LETTER TO THE EDITOR.

gas-rate-decrease

Sir: I recently received notice from my natural-gas supplier that the company has petitioned the Public Utilities Commission for permission to lower my rates for natural gas.

Frankly, I am appalled. Have we completely forgotten the capitalist values that made our country great? When a company finds a way to cut costs, is it proper to pass that savings on to the consumer? By no means! We are not living in North Korea. This is the United States of America, and the proper way to spend any money saved is on executive bonuses. If there is any left over, it may be spent on advertisements with some catchy slogan about passing the savings on to the consumer. But the money is certainly not to be handed over to all and sundry willy-nilly! The very idea strikes at the heart of our capitalist faith.

Fortunately, we the faithful are not left without recourse. A wise provision of Commonwealth law requires utility companies to notify us of our right to protest their dangerous and unpatriotic rate decreases. (I have enclosed an example of the notification sent by the gas company, which tried to conceal it by folding it in with the bill.)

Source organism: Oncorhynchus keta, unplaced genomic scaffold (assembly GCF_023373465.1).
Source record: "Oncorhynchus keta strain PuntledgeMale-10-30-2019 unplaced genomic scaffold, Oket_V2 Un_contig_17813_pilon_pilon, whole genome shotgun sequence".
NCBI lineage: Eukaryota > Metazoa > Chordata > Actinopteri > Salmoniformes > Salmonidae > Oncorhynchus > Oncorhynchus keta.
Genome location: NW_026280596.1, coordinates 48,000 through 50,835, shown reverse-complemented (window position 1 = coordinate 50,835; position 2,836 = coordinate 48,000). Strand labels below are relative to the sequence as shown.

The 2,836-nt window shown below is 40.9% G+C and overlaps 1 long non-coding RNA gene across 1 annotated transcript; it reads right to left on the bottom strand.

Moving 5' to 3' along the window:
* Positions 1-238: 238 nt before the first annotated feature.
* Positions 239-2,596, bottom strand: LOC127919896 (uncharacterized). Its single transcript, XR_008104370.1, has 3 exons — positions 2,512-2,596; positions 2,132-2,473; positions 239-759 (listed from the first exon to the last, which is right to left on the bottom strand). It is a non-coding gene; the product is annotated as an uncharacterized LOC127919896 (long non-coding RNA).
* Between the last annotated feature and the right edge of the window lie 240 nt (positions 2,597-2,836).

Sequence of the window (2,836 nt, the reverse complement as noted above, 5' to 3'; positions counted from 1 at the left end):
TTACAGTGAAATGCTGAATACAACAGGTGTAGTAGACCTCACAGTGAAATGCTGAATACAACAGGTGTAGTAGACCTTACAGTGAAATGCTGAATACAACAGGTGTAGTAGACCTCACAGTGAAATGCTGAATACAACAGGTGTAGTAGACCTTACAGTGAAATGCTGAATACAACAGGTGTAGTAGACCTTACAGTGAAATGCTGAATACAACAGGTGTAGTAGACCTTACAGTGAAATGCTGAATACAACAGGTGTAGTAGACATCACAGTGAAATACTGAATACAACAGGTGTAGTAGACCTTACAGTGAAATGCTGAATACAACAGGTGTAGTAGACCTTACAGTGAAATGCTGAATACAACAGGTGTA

I call on all right-thinking consumers to lodge vigorous protests with the public Utilities Commission. Let your voices be heard. Let it be known that the citizens of this Commonwealth will not stand for creeping socialism. Tell your Public Utilities Commission that you expect a salutary display of greed from utility-company executives, not some welfare handout. It is not too late to stop this terrible miscarriage of capitalism. Under Commonwealth law, your voice counts! Together, we can shame our gas company into rescinding this rate decrease before it is too late.

——Sincerely, Kim Jong-Un, Bethel Park.

Comments

  1. Clay Potts says:

    Fortunately, there is still time to enroll these misguided comrades in the Pennsylvania Association of School Boards 2013 Summer Re-Education Camp, located in the Allegheny Mountains, high above the Village of Windfalls, boasting success rates always in excess of 5%.

  2. Anonymous says:

    I am wondering why the company even has to ask the PUC in order to lower the rates. Is this bureaucracy at work?

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